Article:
“Prince Edward has done an outstanding job”, observed Alan Jones, one of Australia’s most influential media commentators.
Prince Edward has been in Australia both for the Commonwealth Games- he is Vice Patron of the Commonwealth Games Federation – and also to represent The Duke of Edinburgh’s Award International Foundation in country NSW, at Dubbo , in Melbourne and in Sydney.
He is proving a popular member of the Royal Family, and has impressed those who have met him as an intelligent, thoughtful and caring person. Because of his strong and genuine interest in young people, he communicates easily with them. And they reciprocate, as was evident though out this visit. The young, the arts and sport are his strongest interests.
A patron of a number of sporting bodies, he succeeded The Duke of Edinburgh as President of the Commonwealth Games Federation. He enjoys a variety of sports, including horse-riding, sailing, skiing and the less well known game of real or Royal tennis. He took up real tennis at Cambridge University when he had to give up rugby through injury. This was to be his chosen physical recreation activity for his Duke of Edinburgh’s Gold Award.
During his visit, The Prince spoke with wit and passion at a fund raising dinner at Parliament House, Sydney, Australia for The Duke of Edinburgh’s Award International Foundation. With state minister, Hon. Sandra Nori, he visited Dubbo in New South Wales, including meetings with indigenous youth which were descirbed as inspiring. He also addressed a mainly youthful audience at the launch of the Asia Pacific 50th Anniversary Photographic Exhibition at the Porsche Centre Sydney South.
Three years ago, in 2002 the Prince and the Countess of Wessex decided to concentrate on supporting The Queen during the Golden Jubilee and beyond. This was to help the Royal Family shoulder some of the increasing workload into the future. Accordingly they withdrew from their respective companies, Ardent Productions and R-JH, in order to focus their energies more into supporting those organisations, charities, individuals and companies which they believe deserved to be recognised for their effort, initiative and entrepreneurship.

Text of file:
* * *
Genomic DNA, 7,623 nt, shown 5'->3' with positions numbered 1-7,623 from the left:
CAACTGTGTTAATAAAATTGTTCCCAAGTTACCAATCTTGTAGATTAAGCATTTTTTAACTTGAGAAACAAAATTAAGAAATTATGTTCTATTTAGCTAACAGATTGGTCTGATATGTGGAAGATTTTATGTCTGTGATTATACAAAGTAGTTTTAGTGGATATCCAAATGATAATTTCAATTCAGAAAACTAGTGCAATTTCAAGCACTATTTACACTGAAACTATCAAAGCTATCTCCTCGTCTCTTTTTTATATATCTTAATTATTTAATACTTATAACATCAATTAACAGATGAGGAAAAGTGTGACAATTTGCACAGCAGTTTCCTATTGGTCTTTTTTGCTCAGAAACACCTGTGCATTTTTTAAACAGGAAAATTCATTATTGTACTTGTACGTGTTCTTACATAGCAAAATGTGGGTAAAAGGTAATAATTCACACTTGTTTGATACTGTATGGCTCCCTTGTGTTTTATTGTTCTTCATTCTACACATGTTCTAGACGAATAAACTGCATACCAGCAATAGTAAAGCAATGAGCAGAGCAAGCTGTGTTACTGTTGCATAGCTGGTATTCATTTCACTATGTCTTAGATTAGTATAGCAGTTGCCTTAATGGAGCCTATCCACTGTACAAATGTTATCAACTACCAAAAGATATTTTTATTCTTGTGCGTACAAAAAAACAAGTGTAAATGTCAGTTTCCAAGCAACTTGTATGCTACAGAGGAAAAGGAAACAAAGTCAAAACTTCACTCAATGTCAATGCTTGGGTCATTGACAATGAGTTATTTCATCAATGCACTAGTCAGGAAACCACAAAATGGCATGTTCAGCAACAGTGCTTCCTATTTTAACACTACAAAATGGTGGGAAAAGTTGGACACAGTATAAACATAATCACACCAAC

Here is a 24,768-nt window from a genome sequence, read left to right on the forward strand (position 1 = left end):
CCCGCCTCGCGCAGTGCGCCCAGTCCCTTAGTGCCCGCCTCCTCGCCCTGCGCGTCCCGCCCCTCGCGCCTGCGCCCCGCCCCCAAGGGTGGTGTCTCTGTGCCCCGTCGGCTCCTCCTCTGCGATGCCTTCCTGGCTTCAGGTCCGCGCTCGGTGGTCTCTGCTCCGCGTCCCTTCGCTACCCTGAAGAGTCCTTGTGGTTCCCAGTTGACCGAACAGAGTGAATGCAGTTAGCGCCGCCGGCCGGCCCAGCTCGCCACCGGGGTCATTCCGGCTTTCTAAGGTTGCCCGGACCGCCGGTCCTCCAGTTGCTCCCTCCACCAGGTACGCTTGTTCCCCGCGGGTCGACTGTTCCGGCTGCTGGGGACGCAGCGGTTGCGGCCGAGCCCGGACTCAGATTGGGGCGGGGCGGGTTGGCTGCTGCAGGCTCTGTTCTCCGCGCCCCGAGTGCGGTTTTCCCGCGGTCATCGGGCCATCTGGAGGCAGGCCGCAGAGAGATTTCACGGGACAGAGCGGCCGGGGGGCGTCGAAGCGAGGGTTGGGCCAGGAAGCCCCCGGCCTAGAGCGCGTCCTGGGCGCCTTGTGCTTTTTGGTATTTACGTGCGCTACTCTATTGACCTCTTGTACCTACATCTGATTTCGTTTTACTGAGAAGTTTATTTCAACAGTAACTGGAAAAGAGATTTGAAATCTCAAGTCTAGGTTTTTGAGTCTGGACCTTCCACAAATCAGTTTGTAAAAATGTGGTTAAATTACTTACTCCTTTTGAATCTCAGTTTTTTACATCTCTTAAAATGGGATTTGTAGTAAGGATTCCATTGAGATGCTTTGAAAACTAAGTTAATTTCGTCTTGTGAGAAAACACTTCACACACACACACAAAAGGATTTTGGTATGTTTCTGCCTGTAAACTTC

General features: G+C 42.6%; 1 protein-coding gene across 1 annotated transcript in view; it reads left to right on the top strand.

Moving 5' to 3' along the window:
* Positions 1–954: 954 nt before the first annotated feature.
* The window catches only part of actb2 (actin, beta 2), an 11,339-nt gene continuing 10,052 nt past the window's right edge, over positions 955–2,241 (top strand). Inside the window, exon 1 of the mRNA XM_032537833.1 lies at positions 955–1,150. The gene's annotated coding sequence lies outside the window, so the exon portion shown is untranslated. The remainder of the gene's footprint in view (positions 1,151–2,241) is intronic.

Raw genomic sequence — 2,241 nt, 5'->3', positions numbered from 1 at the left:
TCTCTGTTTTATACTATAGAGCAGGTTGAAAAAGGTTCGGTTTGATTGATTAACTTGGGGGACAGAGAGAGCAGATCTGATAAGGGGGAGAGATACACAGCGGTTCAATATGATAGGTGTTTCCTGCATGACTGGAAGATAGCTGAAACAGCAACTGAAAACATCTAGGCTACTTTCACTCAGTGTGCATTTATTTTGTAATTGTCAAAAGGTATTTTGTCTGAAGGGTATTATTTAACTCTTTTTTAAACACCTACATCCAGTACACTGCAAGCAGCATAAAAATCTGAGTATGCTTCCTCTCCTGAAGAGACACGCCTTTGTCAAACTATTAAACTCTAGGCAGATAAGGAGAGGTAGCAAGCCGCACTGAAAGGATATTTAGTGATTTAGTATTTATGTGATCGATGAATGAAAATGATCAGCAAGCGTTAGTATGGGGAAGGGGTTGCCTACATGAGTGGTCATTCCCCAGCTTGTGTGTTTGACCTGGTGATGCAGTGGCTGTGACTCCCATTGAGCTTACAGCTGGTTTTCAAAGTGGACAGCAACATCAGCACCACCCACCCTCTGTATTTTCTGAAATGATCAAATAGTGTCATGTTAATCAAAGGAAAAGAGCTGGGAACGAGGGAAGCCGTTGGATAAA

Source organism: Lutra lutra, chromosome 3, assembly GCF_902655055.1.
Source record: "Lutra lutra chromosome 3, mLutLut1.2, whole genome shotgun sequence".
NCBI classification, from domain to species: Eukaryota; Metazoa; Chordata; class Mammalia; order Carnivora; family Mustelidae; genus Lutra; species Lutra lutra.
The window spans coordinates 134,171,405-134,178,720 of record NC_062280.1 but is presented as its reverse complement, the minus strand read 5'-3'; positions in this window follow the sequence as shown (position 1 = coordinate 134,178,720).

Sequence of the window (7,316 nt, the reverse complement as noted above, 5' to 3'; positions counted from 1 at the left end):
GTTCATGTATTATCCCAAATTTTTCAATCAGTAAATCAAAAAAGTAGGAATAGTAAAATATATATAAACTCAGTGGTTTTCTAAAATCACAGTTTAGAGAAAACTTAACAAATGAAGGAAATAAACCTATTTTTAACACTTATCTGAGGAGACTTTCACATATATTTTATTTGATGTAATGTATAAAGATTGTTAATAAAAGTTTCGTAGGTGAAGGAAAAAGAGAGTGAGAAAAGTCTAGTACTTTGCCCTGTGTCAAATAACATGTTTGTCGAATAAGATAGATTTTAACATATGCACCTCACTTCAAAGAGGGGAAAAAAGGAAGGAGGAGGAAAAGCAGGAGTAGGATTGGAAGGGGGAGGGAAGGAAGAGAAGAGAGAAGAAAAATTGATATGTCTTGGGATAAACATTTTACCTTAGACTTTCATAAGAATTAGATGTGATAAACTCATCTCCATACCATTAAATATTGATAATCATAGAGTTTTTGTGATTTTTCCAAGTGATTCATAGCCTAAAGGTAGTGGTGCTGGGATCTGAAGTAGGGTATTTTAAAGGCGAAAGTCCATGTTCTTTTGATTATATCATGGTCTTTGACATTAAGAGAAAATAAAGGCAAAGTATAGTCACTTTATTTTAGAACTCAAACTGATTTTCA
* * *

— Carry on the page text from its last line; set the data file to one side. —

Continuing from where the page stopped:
Prince Edward undertakes a full schedule of official engagements in support of Her Majesty The Queen, and a growing number of charitable and other organisations with which he is actively involved, usually as patron. In 2005, he carried out some 349 engagements in the UK and overseas. He is taking a significant role in the The Duke of Edinburgh’s Award scheme.
Launched in 1956, the scheme is aimed at young people between 15 and 25, whether able-bodied or disabled. The three Award levels, Bronze, Silver and Gold, include four sections: service, expeditions, skills and physical recreation.
Perhaps more than anything else, this challenging programme demonstrates The Prince’s keen interest in and support for the personal development of young people.
More than four million people in over 60 countries have taken part since its inception in 1956.
Prince Philip has served as the scheme’s Patron and Chairman of Trustees since its beginning, and devotes much time presenting Gold awards and meeting both participants and helpers, in the UK and overseas.
Prince Edward successfully represented the scheme on his recent visit to Australia, and with his role in the Games, has become better known, and more appreciated for his considerable contributions to public life in Australia
Incidentally, the Prince is the recipient of , among others, the New Zealand Commemorative Medal, struck in 1990 to commemorate the 150th anniversary of the Treaty of Waitangi and the formation of modern New Zealand.
His Royal Highness holds military appointments in Canada. He is the Colonel in Chief of the Saskatchewan Dragoons and Colonel in Chief of the Hastings and Prince Edward Regiment.
These were made quite recently; are similar appointments made today in Australia? And if not, may we ask, why not?